Usage: Portuguese, Spanish
Rating: 53% based on 23 votes
From the name of a town in Portugal, which is derived from the Arabic feminine name FATIMAH, apparently after a Moorish princess who converted to Christianity during the Reconquista. The town became an important Christian pilgrimage center after 1917 when three local children reported witnessing repeated apparitions of the Virgin Mary.

FINLAY
Gender: Masculine
Usage: Irish, Scottish, English
Rating: 52% based on 19 votes
Anglicized form of FIONNLAGH.

FLORA
Gender: Feminine
Usage: English, German, Italian, Roman Mythology
Pronounced: FLAW-rə (English), FLO-ra (German)
Rating: 66% based on 28 votes
Derived from Latin flos meaning "flower". Flora was the Roman goddess of flowers and spring, the wife of Zephyr the west wind. It has been used as a given name since the Renaissance, starting in France. In Scotland it was sometimes used as an Anglicized form of Fionnghuala.

FLORENCE
Gender: Feminine & Masculine
Usage: English, French
Pronounced: FLAWR-əns (English), FLAW-RAHNS (French)
Rating: 57% based on 30 votes
From the Latin name Florentius or the feminine form Florentia, which were derived from florens "prosperous, flourishing". Florentius was borne by many early Christian saints, and it was occasionally used in their honour through the Middle Ages. In modern times it is mostly feminine.

The name can also be given in reference to the city in Italy, as in the case of Florence Nightingale (1820-1910). She was a nurse in British hospitals during the Crimean War and is usually considered the founder of modern nursing.

GABRIEL
Gender: Masculine
Usage: French, Spanish, Portuguese, German, Swedish, Norwegian, Danish, Finnish, Catalan, English, Romanian, Polish, Czech, Slovak, Biblical, Biblical Latin, Biblical Greek
Other Scripts: גַּבְרִיאֵל (Ancient Hebrew), Γαβριηλ (Ancient Greek)
Pronounced: GA-BREE-YEL (French), ga-BRYEL (Spanish), GA-bree-el (German, Classical Latin), GAHB-ree-el (Finnish), GAY-bree-əl (English), GAB-ryel (Polish)
Rating: 67% based on 31 votes
From the Hebrew name גַבְרִיאֵל (Gavri'el) meaning "God is my strong man", derived from גֶּבֶר (gever) "strong man, hero" and אֶל ('El) "God". Gabriel was one of the seven archangels in Hebrew tradition, often appearing as a messenger of God. In the Old Testament he is sent to interpret the visions of the prophet Daniel, while in the New Testament he serves as the announcer of the births of John to Zechariah and Jesus to Mary. According to Islamic tradition he was the angel who dictated the Qur'an to Muhammad.

This name has been used occasionally in England since the 12th century. It was not common in the English-speaking world until the end of the 20th century.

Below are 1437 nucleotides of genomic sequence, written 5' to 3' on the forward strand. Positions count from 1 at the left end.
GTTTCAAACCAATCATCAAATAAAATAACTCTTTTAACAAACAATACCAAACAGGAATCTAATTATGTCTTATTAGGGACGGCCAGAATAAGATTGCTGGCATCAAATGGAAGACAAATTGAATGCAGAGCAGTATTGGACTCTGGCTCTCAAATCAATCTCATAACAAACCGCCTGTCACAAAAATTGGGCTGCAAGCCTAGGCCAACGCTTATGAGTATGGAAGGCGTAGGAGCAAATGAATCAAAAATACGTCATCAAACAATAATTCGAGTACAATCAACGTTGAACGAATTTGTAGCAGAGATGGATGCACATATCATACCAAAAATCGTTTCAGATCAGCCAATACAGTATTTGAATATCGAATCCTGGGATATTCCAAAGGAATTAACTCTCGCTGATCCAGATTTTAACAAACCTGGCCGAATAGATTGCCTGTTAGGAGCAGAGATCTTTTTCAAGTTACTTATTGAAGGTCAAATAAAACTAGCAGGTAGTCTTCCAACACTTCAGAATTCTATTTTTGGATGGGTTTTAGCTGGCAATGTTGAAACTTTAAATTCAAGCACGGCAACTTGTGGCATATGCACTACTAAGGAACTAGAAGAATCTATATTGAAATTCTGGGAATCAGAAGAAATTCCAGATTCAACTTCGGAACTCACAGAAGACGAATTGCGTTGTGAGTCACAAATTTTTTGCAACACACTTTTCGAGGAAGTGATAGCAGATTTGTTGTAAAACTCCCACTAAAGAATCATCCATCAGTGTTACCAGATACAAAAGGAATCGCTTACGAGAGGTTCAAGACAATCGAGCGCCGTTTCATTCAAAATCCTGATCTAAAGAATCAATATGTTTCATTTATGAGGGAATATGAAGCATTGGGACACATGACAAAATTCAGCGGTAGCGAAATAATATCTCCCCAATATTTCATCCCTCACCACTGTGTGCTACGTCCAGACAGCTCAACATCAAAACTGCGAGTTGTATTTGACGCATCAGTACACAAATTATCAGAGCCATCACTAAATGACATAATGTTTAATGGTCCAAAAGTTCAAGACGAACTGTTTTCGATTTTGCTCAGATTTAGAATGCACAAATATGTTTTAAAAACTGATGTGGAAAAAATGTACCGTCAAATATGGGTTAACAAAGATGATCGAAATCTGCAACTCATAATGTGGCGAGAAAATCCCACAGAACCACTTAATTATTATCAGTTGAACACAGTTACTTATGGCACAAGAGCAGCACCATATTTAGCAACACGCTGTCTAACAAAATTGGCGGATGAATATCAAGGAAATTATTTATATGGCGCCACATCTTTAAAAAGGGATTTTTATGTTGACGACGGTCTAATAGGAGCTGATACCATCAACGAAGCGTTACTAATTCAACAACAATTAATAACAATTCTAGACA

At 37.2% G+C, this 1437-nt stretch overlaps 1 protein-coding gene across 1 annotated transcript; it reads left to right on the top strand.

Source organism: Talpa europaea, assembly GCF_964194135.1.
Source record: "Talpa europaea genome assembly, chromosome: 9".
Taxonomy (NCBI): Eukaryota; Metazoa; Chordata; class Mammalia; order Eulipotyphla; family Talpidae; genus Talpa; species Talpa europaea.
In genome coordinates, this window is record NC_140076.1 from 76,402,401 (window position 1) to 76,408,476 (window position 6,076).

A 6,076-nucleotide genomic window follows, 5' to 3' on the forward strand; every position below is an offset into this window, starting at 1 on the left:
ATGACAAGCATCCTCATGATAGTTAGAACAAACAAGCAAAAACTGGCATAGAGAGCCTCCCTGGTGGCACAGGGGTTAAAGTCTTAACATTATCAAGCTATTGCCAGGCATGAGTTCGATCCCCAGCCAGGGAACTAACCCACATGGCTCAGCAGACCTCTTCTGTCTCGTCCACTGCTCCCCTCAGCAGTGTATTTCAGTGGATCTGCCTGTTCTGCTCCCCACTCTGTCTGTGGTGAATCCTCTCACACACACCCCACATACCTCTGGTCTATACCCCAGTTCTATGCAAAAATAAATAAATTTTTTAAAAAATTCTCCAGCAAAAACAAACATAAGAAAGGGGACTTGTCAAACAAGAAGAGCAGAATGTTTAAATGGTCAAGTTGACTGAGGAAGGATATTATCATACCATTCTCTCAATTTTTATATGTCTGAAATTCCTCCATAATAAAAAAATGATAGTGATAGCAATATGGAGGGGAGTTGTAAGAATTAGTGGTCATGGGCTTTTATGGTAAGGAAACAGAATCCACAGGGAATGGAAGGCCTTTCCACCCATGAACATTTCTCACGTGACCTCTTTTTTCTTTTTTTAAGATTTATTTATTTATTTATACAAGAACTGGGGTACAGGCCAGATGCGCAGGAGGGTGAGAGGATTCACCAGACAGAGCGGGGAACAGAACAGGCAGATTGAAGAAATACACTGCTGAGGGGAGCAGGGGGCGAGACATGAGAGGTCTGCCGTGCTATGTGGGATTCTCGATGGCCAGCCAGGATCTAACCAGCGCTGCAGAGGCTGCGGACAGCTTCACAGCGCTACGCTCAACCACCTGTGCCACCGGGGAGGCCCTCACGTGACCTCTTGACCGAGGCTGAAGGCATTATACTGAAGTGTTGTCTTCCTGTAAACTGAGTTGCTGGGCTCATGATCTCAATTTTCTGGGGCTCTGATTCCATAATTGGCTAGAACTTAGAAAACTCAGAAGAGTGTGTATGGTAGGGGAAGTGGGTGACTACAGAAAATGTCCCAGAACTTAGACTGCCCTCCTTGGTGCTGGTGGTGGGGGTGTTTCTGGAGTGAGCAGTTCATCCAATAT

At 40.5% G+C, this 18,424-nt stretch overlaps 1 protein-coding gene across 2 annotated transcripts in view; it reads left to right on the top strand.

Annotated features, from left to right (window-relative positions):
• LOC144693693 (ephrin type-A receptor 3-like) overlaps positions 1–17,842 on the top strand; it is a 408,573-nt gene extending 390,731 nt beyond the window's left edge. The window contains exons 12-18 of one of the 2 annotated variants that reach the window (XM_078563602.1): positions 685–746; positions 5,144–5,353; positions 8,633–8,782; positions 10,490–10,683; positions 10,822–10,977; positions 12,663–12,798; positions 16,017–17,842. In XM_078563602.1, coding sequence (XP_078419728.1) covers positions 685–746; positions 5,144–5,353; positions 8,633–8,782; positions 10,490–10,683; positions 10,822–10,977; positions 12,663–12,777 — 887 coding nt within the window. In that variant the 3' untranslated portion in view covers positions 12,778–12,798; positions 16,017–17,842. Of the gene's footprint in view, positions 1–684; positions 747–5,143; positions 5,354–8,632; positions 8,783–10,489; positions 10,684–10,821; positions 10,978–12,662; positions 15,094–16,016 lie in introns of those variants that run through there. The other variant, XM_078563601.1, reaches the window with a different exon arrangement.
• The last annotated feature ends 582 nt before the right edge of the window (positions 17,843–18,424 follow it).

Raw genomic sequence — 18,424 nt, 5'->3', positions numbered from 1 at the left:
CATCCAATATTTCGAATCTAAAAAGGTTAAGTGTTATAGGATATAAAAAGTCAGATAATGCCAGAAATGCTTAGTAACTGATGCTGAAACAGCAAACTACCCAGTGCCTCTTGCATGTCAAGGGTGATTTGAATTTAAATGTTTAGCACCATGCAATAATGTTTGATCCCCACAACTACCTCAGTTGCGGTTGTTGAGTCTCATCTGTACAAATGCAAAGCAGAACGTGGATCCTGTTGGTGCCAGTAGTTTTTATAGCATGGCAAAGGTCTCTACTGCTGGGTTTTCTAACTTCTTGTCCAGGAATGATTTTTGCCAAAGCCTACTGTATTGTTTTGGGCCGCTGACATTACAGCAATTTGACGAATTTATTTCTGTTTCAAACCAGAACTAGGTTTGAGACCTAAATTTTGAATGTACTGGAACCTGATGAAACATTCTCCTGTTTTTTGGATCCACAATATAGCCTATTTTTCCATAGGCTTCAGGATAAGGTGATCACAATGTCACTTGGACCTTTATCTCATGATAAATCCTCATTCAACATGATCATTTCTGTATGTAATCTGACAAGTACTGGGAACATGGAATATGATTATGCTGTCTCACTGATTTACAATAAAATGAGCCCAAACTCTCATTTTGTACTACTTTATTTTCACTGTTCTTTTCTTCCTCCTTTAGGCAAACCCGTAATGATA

GABRIELA
Gender: Feminine
Usage: Portuguese, Polish, Romanian, Spanish, German, Czech, Slovak, Croatian, Bulgarian
Other Scripts: Габриела (Bulgarian)
Pronounced: gab-RYE-la (Polish), ga-BRYE-la (Spanish), ga-bree-E-la (German)
Rating: 47% based on 29 votes
Feminine form of GABRIEL.

GAVIN
Gender: Masculine
Usage: English, Scottish
Pronounced: GAV-in (English)
Rating: 41% based on 31 votes
Medieval form of GAWAIN. Though it died out in England, it was reintroduced from Scotland in the 20th century.

GEORGIA
Gender: Feminine
Usage: English, Greek
Other Scripts: Γεωργια (Greek)
Pronounced: JAWR-jə (English)
Rating: 47% based on 27 votes
Latinate feminine form of GEORGE. This is the name of an American state, which was named after the British king George II. A famous bearer was the American painter Georgia O'Keeffe (1887-1986).

GRACE
Gender: Feminine
Usage: English
Pronounced: GRAYS
Rating: 59% based on 29 votes
From the English word grace, which ultimately derives from Latin gratia. This was one of the virtue names created in the 17th century by the Puritans. The actress Grace Kelly (1929-1982) was a famous bearer.

GRANYA
Gender: Feminine
Usage: Irish
Rating: 39% based on 14 votes
Variant of GRANIA.

HAWK
Gender: Masculine
Usage: English, Popular Culture
Rating: 54% based on 8 votes
From the English word for 'hawk', a predatory bird.

HERMIONE
Gender: Feminine
Usage: Greek Mythology
Other Scripts: ‘Ερμιονη (Ancient Greek)
Pronounced: HER-MEE-O-NE (Classical Greek), hər-MIE-ə-nee (English)
Rating: 58% based on 27 votes
Derived from the name of the Greek messenger god HERMES. In Greek myth Hermione was the daughter of Menelaus and Helen. This is also the name of the wife of Leontes in Shakespeare's play 'The Winter's Tale' (1610). It is now closely associated with the character Hermione Granger from the Harry Potter series of books, first released in 1997.

IAGAN
Gender: Masculine
Usage: Scottish
Rating: 38% based on 5 votes
Variant of Aodhagán, a diminutive of AODH.

IAGO
Gender: Masculine
Usage: Welsh, Galician, Portuguese
Pronounced: ee-A-gaw (Welsh, Galician), ee-AH-go (English)
Rating: 44% based on 18 votes
Welsh and Galician form of JACOB. This was the name of two early Welsh kings of Gwynedd. It is also the name of the villain in Shakespeare's tragedy 'Othello' (1603).

IAN
Gender: Masculine
Usage: Scottish, English
Pronounced: EE-ən (English)
Rating: 67% based on 22 votes
Scottish form of JOHN.

IANTO
Gender: Masculine
Usage: Welsh
Rating: 39% based on 16 votes
Diminutive of IFAN.

IDRIS (2)
Gender: Masculine
Usage: Welsh
Rating: 42% based on 25 votes
Means "ardent lord" from Welsh udd "lord, prince" combined with ris "ardent, enthusiastic, impulsive".

IGNATIUS
Gender: Masculine
Usage: Late Roman
Pronounced: ig-NAY-shəs (English)
Rating: 55% based on 26 votes
From the Roman family name Egnatius, meaning unknown, of Etruscan origin. The spelling was later altered to resemble Latin ignis "fire". This was the name of several saints, including the third bishop of Antioch who was thrown to wild beasts by emperor Trajan, and by Saint Ignatius of Loyola (1491-1556), founder of the Jesuits, whose real birth name was in fact Íñigo.